I arrived at Brachyurus’ chosen field of battle some two hours after leaving camp to find the Priest of the Winter Wind waiting for me, bracing himself against the shaft of his great spear. His armor was the same interlocking plates that his soldiers wore, though his had a collar of white wolf fur attached to a deep blue cape. His white beard seemed to merge with that collar, making the two almost indistinguishable. The Wind ripped his cape about in a frenzied dance.
“To the death and the end of your Warchief’s aggression?” he called, his voice a clap of thunder at the onset of a storm.
“My Chief’s aggression did not start this war, Priest,” I replied as I stalked closer to him, my sword brandished in my left hand. “But your death will mark the end of it!”
I charged forward, not giving the old man time to respond with his words or his weapon or his magics, swinging my blade in a wide arc that he parried without so much as moving. I was close enough to see his blue eyes with that first exchange, eyes full of sadness and what can only be described as resignation. If only I had given that stare heed.
The fight was on in full then, each of us thrusting or slashing or dodging or parrying. Nothing else existed: no mountains behind me or tundra behind him; no Wind or clouds; no full moon in the sky. The only entities in all of creation were Brachyurus and me, our weapons’ sharp retorts the only bridge between the mortal world and the realm of battle we found ourselves in. Combat was a transcendental experience.
The Priest was holding back, I knew. I had watched him in battle before, wielding that awesome spear with the precision of the most advanced surgeons and the artistry of the finest painters. While still a capable warrior, it did not feel like I was facing off against a true master of warfare. It had irked me, until that frustration became a distraction.
Brachyurus drew first blood, stabbing the spear deep into my right shoulder while I philosophized about his prowess in battle.
This was not my first injury, was far from it, but he only landed the blow because of my own preoccupations. Surprisingly, he let me stagger backward without advancing. He should have surged forward, killing me then and there. Instead, he allowed me to regroup, assess the damage, and counterattack.
The Priest of the Winter Wind allowed me to cut him down after wounding me, not even bothering to defend himself. I ran my sword through his abdomen, gripping the hilt in one hand and his shoulder with the other as I pulled him to me and pushed the blade into him. He made no sound as I yanked the sword free, just smiled as he grasped the mortal wound, blood oozing down his chin.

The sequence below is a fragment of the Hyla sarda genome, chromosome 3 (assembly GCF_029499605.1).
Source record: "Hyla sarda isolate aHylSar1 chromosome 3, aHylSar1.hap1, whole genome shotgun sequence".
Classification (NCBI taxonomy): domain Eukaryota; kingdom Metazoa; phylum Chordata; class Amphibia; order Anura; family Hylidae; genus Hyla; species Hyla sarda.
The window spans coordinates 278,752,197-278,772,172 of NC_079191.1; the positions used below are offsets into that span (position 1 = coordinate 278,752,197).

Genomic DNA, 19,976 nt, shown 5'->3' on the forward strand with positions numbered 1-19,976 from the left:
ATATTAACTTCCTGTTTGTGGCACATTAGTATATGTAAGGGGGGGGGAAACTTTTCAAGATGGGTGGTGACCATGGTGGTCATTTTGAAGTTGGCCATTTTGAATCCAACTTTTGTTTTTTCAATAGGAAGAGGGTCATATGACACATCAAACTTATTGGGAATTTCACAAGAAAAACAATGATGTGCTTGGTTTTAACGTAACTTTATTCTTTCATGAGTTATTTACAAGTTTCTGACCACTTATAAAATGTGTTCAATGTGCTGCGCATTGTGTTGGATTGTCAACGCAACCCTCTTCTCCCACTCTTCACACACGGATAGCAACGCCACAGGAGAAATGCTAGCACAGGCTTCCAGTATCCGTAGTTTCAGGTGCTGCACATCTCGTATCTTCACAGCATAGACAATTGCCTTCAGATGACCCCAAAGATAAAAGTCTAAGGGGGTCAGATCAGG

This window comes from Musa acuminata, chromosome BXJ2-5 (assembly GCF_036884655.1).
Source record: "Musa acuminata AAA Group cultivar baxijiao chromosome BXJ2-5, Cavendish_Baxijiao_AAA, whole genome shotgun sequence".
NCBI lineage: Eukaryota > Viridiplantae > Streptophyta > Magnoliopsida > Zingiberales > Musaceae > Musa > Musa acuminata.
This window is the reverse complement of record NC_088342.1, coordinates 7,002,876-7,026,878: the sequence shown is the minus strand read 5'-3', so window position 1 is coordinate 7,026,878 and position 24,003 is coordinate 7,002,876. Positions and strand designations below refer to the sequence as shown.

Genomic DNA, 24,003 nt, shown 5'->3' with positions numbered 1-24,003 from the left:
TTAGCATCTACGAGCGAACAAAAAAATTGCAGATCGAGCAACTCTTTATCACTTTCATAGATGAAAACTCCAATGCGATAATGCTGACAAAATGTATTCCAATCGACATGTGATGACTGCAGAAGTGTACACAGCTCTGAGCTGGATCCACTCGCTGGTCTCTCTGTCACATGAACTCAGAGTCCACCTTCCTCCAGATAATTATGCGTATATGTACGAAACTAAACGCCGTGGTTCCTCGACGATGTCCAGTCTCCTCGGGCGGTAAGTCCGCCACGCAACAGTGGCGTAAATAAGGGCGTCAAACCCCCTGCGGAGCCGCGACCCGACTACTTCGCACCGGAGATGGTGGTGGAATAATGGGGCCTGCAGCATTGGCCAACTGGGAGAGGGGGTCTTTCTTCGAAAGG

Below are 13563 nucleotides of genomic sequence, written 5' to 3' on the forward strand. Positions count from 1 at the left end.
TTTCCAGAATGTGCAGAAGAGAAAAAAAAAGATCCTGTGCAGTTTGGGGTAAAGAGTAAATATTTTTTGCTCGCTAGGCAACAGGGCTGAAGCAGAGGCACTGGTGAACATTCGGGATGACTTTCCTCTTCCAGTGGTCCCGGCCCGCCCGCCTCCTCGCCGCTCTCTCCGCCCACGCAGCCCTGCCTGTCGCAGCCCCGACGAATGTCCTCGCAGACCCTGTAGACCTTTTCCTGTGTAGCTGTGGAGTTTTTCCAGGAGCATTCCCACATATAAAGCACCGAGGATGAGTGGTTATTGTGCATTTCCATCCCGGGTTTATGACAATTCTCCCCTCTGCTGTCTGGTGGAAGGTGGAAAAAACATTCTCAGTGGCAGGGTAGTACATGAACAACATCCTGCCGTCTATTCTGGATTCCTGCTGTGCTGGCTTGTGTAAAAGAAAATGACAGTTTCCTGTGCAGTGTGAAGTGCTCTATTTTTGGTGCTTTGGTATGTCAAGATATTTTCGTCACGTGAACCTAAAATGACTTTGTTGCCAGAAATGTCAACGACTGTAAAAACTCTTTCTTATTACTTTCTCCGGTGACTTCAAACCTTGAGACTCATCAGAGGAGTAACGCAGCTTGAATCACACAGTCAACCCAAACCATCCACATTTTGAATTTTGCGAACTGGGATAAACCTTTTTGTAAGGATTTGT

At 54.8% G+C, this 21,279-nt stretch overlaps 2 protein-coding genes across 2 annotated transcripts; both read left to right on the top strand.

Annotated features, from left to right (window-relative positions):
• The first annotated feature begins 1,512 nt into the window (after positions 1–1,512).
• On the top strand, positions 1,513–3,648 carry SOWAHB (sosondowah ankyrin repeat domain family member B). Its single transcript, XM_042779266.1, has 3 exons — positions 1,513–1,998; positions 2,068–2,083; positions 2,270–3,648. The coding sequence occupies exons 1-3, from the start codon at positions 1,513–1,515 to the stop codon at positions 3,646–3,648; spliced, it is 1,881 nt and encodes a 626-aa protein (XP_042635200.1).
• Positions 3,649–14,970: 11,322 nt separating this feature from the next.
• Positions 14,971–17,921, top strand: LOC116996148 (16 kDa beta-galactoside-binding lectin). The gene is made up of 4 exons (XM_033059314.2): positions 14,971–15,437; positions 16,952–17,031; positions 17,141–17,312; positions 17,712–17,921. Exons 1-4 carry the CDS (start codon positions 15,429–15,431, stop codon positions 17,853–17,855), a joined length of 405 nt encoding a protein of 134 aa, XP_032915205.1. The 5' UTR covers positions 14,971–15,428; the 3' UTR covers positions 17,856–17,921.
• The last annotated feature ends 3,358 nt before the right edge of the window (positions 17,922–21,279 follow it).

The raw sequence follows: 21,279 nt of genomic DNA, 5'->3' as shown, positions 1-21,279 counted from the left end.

“You lose, Warmaiden Zhana,” he gasped before falling backward, his back hitting the tundra ground with a boom. The storm erupted from his torn stomach then, ice and snow and Wind exploding from the wound. “You lose!”
That look of resignation, the calm contempt of his voice as he spoke through the wolf, made sickening sense in that moment. I had turned to run back through the mountain pass, but it was too late. The pass was already frozen shut.
“Do you feel the Wind, Warmaiden?” he wheezed, flecks of blood flying past his teeth on his words, winter itself pouring from his ruined gut.
His trap had been perfect, the Wind upholding its end of whatever dark pact it had made with the Priest. The deal had required Brachyurus’ life, that much was clear, but it probably also needed my blood. That’s the only explanation my near-frozen mind has come up with in the last four hours.
As the Wind rips about me, as the frost bites into my fingers and toes, I know that I am going to die. Not in battle, the way I always envisioned my death, but frozen, victim to the foul Wind the Priest had worshipped. Brachyurus didn’t just trap me on this tundra, didn’t just tear my hopes of glory from my soon-to-be dead hands, but kept me from the death I so rightly deserve.
There is nothing more to do than pull the Priest’s damned cape as tight as I can around me and wait for the end.
Jay C. Mims is a writer from Denton, Texas currently displaced in Chicago while he pursues an MFA in Creative Writing from Columbia College Chicago. He writes book reviews for Into the Void Magazine, and his first novel, Skin Eater, is available on Amazon.